Well, it seems to be the week for eyebrow-raising comments from Triangle university students. Earlier this week I blogged about the UNC student who, in an astonishing disconnect, discusses students’ right to “our tuition money” while claiming no connection to “their deficit.” Today, in a story about a “fair trade” store, a business management student offers her view about when it’s okay to make money and when it’s not.

But according to Carly Fulton, a freshman in business management, the colorful goods the shoppers see when they visit the store aren’t even half of the reason why after one visit she applied for a job at Sugar Magnolia.

“With fair trade, everyone is working hard and the money is going where it’s supposed to,” she said. “People here benefit with beautiful products and people in countries where they’re not as lucky as us get paid for their work. I’ve worked for companies before where it seems like they get money for the wrong reasons.”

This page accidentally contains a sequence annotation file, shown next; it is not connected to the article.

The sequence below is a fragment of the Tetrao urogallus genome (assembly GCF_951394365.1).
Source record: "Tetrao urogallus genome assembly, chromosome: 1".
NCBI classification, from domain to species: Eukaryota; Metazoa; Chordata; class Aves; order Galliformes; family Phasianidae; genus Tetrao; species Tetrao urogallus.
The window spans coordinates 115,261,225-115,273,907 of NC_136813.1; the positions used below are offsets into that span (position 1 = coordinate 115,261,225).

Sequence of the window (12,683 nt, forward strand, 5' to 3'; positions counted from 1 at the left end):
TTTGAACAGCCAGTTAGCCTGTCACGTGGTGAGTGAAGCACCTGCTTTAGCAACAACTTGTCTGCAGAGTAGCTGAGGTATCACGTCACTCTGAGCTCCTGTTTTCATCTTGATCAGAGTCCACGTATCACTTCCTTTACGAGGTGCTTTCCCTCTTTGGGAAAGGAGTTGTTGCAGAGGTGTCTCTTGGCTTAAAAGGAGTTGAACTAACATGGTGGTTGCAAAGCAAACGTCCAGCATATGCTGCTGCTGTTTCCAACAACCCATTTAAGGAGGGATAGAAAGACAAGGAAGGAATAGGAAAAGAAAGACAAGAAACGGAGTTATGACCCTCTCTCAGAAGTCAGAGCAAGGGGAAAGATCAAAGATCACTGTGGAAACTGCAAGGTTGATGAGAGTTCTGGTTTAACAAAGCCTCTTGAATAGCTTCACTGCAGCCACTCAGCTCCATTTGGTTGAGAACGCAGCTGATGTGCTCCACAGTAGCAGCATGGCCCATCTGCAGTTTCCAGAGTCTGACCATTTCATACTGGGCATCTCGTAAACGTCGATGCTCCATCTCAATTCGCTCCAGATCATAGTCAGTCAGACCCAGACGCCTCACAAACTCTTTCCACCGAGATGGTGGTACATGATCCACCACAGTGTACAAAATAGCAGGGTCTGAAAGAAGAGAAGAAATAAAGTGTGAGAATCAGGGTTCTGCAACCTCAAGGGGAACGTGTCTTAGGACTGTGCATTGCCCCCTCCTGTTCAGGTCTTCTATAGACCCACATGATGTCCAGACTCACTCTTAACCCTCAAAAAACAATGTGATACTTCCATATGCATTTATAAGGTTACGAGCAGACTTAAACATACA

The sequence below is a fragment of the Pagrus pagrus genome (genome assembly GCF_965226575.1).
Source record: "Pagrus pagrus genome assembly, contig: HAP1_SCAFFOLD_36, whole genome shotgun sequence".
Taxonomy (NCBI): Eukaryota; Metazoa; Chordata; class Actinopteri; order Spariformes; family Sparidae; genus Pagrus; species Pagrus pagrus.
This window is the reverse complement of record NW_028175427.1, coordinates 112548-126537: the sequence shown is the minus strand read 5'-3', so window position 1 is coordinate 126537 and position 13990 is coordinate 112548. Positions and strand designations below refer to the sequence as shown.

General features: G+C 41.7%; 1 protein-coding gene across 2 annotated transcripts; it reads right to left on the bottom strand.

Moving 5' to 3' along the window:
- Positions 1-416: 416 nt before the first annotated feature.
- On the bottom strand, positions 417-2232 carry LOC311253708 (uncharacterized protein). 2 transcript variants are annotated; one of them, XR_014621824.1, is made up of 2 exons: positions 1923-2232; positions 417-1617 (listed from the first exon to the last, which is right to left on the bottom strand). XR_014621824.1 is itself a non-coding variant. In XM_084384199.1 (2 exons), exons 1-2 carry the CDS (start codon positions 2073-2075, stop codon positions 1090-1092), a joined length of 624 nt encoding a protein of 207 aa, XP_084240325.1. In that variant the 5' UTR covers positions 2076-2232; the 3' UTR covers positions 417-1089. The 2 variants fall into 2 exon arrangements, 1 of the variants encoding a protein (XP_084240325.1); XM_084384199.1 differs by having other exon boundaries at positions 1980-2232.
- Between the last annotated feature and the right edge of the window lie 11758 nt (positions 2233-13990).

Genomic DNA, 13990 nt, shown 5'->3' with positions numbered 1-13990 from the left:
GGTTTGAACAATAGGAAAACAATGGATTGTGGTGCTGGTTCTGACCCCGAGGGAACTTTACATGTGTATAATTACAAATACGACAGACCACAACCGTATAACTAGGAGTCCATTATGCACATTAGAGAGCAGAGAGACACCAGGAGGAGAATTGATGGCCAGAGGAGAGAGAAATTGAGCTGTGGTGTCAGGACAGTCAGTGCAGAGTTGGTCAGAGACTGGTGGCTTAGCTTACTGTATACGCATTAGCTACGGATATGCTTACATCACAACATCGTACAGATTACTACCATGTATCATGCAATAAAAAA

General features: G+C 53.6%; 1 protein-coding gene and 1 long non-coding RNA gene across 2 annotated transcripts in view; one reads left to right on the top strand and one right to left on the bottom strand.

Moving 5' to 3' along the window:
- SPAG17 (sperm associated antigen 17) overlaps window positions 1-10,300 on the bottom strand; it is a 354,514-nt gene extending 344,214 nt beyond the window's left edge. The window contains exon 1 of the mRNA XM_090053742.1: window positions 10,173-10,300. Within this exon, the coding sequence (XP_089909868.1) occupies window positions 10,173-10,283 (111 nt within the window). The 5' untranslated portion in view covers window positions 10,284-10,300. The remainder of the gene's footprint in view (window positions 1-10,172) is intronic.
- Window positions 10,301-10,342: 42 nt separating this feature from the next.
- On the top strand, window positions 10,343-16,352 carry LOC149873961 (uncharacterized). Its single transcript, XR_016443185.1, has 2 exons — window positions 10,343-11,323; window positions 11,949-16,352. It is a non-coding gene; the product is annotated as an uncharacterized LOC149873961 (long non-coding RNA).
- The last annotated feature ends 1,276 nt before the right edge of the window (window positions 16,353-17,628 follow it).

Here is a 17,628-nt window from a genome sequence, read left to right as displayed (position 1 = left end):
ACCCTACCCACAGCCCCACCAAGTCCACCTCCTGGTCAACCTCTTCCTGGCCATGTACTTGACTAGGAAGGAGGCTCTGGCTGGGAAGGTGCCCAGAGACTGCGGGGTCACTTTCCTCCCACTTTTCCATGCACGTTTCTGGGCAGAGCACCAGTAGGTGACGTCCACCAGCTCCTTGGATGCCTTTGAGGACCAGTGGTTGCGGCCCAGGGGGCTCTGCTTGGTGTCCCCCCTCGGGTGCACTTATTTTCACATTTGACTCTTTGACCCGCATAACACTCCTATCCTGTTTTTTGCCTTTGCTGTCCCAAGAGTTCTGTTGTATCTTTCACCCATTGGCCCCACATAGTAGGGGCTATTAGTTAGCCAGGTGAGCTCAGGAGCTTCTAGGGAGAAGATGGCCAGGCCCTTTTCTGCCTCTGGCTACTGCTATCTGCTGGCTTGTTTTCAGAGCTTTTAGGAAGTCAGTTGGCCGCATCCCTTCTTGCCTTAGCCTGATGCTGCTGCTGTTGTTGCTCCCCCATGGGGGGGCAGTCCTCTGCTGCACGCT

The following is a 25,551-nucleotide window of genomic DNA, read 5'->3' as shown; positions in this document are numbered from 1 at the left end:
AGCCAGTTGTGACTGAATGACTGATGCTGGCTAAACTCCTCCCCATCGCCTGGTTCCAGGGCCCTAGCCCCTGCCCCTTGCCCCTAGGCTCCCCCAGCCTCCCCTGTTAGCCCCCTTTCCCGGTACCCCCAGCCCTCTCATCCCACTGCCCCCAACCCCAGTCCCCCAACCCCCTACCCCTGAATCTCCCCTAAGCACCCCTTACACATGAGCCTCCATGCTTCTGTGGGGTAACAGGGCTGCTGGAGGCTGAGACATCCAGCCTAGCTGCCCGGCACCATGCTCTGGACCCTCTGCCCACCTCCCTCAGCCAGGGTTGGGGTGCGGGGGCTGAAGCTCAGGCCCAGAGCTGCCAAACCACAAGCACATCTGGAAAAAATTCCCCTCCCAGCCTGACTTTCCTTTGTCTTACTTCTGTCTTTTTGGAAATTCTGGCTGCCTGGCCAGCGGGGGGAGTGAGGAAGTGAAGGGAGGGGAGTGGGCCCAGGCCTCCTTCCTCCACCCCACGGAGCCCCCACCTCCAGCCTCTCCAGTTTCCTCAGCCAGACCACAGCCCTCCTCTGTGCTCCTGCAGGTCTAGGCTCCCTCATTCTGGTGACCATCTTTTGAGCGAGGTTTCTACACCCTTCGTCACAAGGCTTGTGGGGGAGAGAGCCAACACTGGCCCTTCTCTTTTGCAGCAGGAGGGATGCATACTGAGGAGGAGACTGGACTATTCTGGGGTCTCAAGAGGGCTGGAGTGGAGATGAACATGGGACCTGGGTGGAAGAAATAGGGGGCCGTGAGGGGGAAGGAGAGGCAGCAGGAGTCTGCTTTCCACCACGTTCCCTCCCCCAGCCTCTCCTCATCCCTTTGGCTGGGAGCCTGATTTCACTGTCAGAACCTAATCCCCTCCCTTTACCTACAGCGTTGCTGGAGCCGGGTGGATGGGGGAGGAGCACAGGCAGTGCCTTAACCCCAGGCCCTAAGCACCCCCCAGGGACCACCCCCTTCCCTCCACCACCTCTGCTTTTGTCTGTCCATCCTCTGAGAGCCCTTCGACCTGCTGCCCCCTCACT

This student clearly embraces her freedom to patronize a store she likes and supports, and she also embraces the freedom of the store’s owners to sell the products they like at whatever price they like.

I’m with her so far. I say yes to capitalism and applaud the store’s owners for their entrepreneurship.

However, she seems not to understand that everyone else has the same freedom to make buying decisions and business decisions for themselves, even when they do things that, to her, means “they get money for the wrong reasons.”

If we follow the “wrong reason” logic, then, what would she think if the store she likes is deemed by others to “get money for the wrong reasons” or perhaps that she is attending a university “for the wrong reasons.”

Yes, I know that young people should get a break because they’re, well, young. But it does make me wonder what they’re being taught about economics.